Why Some Millennials Think The Economy Sucks

Why Some Millennials Think The Economy Sucks
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#41

I’ve had this discussion before on other forums, and definitely the issue stems from the overly broad concept of generations. (typically 20 year blocks)

Even 10 year blocks are too broad to capture how quickly geopolitics and technology change, in terms of what a person grows up with during their formative years that shape their behaviors and worldviews.


#42

If that is a genuine quote, it is nice to see that even Socrates suffered from the selective memory that plagues the human condition, with respect to how we THINK we were, versus the present reality of the current generation reminding us of how we most likely really were.


#43

I think it is more about perception of the various generations by other generations more so that actual issues. I will say that I do think millennial have entered into a rough time to be employed and I think most of us here tend to not see the whole picture since we are achievers who have the discipline to make something of ourselves. I think if you took two average engineering graduates from both generations as they were entering the workforce, the older generations probably did have it better.

Older generations worked their butt off for a company that was somewhat loyal to them with good benefits and they had expectations of being with the company and promoting to the top. Nowadays, I think you get the similar motivations from millennials to work their butt off, but I believe they are asked to do more (companies not filling positions or employees basically do two jobs for the price of one) for about the same about of pay with less benefits. Also they have the added benefit of knowing they will be out in the street as soon as it is advantageous to the companies bottom line. Oh and you need a college or even graduate degree to get your foot in the door for positions that once required much less.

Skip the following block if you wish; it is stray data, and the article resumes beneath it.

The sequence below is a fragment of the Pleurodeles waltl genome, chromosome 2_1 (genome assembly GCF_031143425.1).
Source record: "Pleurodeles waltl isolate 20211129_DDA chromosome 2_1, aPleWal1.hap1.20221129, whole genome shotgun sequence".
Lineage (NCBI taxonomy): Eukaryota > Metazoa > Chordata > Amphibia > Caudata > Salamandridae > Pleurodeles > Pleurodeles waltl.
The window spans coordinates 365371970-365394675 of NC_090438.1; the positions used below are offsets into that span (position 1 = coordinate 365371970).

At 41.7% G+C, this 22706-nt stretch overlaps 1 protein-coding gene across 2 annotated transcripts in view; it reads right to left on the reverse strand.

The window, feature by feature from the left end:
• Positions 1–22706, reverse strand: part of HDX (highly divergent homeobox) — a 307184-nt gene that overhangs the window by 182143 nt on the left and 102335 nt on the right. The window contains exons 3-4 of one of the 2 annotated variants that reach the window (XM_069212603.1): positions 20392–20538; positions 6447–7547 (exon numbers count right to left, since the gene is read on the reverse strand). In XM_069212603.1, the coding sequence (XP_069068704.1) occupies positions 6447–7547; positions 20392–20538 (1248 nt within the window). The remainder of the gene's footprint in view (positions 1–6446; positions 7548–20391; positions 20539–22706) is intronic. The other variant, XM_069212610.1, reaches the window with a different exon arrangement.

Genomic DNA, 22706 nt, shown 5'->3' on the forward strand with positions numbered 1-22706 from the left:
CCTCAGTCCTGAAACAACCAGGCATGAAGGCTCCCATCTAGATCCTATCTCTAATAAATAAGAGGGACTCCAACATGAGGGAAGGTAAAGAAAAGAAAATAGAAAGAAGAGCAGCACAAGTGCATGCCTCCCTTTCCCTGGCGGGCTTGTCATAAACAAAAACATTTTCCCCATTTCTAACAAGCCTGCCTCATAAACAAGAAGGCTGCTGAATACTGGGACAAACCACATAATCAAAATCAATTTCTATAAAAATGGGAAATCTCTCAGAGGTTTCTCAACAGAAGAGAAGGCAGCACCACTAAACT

I think if you look at lower paying jobs/high school diploma type jobs, then the current generation is even worst off than the engineer above.

There are true slackers in every generation (hiding to sleep, two hour lunches, etc) and I still know people like that today who are genX’ers in higher level roles.

While the economy may be strong and people have jobs, it doesn’t mean everyone is sharing in the economy the same as they used to and that the jobs are even remotely the same effort/reward setup as in previous times.


#44

Eliminations of pensions were a big deal. After that, more recently is a severe incremental cut back on benefits. I had over a ~7% raise last year (over $5000), and my “take home pay” for 2017 looks like it will end up being only ~$1000 higher. Adjust for inflation, and it’s basically flat, meaning the average ~3% results in a 3% pay cut on average for employees at my company. There were also some other benefits cuts that don’t have immediate $ associated (time allowed on disability before termination/separation, sick leave accrual, etc). I don’t know if every company is chopping away benefits or just mine. “ACA” provides a good scapegoat for companies to cut since they assume few look at their actual $$ contributions going down or staying flat, which is still a decrease as a percentage of salary.